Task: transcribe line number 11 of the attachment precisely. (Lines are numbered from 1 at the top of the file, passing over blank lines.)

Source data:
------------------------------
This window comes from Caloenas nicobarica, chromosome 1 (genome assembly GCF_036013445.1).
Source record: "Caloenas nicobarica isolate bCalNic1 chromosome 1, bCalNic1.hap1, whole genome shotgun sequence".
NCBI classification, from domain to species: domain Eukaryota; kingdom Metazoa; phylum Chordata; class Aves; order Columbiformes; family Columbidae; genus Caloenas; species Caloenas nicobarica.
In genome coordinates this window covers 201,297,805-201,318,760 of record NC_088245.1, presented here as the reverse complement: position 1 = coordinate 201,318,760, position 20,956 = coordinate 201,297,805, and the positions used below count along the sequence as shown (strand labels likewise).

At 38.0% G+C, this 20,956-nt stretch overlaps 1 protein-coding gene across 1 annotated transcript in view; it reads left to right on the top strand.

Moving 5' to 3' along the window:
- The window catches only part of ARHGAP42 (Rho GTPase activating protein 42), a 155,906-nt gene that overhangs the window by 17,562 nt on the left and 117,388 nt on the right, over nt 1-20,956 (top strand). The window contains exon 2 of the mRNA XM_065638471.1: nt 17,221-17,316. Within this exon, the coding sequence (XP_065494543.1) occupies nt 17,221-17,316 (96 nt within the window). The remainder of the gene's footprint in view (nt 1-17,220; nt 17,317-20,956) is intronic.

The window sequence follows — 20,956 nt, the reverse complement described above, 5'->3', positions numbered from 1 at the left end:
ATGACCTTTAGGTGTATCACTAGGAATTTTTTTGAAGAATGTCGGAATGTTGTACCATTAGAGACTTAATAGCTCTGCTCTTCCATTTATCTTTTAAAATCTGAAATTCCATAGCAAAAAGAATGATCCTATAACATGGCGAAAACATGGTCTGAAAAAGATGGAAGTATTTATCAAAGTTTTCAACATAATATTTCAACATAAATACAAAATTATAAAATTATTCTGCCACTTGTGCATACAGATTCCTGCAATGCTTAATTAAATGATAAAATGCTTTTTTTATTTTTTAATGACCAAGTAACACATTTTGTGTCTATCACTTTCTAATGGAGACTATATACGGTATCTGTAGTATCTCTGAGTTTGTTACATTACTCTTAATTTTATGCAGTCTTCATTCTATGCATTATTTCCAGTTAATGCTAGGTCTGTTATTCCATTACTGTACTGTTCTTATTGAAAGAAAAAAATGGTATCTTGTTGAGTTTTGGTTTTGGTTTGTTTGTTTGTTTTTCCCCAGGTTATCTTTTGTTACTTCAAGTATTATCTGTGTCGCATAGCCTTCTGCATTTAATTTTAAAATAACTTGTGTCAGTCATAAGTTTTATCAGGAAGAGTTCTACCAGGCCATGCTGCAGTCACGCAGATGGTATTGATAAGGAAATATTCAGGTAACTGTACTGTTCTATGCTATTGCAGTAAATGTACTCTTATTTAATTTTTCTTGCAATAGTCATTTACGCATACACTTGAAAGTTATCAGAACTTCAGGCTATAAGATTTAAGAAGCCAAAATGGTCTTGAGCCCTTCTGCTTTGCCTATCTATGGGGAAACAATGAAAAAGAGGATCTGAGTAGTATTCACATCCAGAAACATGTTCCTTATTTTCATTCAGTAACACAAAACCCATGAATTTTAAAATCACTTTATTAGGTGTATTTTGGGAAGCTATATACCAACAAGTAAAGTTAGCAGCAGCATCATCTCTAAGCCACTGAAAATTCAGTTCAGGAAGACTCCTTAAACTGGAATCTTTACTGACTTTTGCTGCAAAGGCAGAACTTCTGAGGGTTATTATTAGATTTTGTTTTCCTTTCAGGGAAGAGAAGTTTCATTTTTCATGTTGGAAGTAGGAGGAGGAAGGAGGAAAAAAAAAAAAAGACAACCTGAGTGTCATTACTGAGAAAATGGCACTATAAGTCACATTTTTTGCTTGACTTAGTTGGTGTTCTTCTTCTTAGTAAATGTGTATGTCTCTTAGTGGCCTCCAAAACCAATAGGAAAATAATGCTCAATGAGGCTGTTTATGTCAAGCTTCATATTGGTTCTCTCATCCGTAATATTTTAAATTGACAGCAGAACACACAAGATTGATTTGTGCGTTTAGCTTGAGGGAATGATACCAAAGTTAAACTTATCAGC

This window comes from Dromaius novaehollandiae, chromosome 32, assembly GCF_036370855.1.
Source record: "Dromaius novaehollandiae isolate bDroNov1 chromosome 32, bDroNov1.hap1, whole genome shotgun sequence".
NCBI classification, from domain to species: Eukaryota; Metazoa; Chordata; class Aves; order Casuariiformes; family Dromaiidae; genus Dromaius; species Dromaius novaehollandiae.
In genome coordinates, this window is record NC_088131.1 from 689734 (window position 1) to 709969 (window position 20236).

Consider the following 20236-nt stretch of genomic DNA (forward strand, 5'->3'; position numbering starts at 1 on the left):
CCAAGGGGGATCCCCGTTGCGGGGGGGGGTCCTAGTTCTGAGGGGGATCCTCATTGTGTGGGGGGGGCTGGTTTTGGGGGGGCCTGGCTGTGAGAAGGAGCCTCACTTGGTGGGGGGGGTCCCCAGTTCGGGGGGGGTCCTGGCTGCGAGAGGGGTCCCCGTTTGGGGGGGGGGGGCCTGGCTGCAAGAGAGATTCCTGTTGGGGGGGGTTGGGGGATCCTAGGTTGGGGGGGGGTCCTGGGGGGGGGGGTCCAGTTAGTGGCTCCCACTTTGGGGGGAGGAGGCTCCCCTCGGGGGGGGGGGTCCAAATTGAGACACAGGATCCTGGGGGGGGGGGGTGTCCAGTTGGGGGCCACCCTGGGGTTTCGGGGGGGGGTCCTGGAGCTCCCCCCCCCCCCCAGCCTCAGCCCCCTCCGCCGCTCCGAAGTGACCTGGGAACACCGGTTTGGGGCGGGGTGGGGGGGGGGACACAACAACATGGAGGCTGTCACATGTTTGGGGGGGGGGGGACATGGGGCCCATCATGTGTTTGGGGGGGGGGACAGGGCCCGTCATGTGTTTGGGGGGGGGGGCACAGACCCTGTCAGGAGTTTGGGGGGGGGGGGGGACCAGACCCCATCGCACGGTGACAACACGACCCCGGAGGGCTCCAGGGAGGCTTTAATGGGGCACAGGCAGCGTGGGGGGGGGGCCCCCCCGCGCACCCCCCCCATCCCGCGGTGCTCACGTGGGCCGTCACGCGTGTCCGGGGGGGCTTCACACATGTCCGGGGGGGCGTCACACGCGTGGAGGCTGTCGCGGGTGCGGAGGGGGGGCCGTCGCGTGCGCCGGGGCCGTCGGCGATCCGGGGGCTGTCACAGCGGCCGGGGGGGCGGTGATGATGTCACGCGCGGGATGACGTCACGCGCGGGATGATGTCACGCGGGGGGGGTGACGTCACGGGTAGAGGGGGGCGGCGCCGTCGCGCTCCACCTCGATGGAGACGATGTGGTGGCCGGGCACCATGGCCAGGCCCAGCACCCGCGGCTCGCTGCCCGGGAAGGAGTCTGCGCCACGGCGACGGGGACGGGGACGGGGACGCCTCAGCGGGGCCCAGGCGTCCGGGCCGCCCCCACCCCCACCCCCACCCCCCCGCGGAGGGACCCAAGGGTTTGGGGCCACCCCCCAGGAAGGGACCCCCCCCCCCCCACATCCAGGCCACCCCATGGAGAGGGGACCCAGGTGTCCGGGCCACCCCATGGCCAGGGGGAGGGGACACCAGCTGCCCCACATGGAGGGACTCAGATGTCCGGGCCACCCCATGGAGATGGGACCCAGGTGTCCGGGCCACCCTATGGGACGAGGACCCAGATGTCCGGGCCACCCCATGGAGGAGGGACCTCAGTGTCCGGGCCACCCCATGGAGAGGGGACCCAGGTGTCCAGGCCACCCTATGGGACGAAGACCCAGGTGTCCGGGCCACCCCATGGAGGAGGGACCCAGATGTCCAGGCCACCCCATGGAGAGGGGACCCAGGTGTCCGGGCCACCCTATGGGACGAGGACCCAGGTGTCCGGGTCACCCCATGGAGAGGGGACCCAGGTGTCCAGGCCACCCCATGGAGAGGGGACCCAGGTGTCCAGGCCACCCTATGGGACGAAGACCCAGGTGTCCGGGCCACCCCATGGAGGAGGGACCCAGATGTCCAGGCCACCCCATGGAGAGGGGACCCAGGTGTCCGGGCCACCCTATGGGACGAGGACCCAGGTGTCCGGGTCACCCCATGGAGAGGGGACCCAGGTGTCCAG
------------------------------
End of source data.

Source record: "Dromaius novaehollandiae isolate bDroNov1 chromosome 32, bDroNov1.hap1, whole genome shotgun sequence".